Minimum length of blades used in the Kageryu is 2 shaku 8 sun (84.8 cm's / 33.5 inches) Five inches longer than the length prescribed by the Shogunate. At this time the shortest blade used is well over that length, the longest 4 shaku (121.2 cm's /47.7 inches) The heaviest blade used is mine at just over seven pounds. In should be understood that the use of these weapons is simply a tradition which has been handed down. There is no consideration here as to the longer weapon being superior to a shorter one. The long is for distance and shorter one carried for close work.
Some have a large sori (curve) making it easier to draw. The limitation to this is that a big sori also makes a weapon unbalanced. We should cut with the kensaki (upper section of a weapon) A big curve brings the balance down to the center as it leads when you cut. It is essential to build a mock blade to test for balance and practicality before forging.
A short tsuka also causes inbalance to weapon, especially drawing and cutting with one hand. With a tsuka tsukathat is too long disadvantages are that spreading out the hands makes it far more difficult to do a cutting action equally powered by two hands at the same time. However a slight lead with the left where the power should be anyway creates a slightly elliptical cutting path. This helps in stopping the blade should it miss the target. A longer tsuka than those shown make shomen giri totally impossible. Then again as shomen giri is not a technique of the ryu it is not a problem to surmount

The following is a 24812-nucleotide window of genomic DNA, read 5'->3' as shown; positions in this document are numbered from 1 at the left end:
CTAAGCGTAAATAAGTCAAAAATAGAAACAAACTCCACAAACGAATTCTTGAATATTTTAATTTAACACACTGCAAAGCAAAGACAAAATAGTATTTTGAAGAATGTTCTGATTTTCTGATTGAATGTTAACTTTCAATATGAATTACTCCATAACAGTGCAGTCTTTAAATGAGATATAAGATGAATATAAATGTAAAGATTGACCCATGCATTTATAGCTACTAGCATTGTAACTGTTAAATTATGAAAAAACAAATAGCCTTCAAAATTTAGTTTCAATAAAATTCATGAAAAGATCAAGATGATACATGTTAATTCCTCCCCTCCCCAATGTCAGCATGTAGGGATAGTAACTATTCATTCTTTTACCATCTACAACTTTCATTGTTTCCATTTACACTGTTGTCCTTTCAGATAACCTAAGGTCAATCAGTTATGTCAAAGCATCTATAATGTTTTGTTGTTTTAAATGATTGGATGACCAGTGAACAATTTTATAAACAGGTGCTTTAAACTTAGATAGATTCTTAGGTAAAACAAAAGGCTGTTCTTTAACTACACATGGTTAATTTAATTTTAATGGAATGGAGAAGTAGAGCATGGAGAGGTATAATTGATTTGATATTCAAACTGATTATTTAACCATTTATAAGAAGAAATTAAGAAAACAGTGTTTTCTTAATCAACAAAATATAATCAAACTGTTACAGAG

The shortest sword shown below is a josun or teisun (2 shaku 3 sun) What was considered to be a standard the length decided by the Tokugawa Shogunate
At the bottom is a white oak bokuto in saya (Saya-tsuki-bokken). The one shown measures 3. 6 from kensaki to tsuba
Takamuku Myoji - Retired Shihan of the Kageryu wielding his 3 Shaku 7 Sun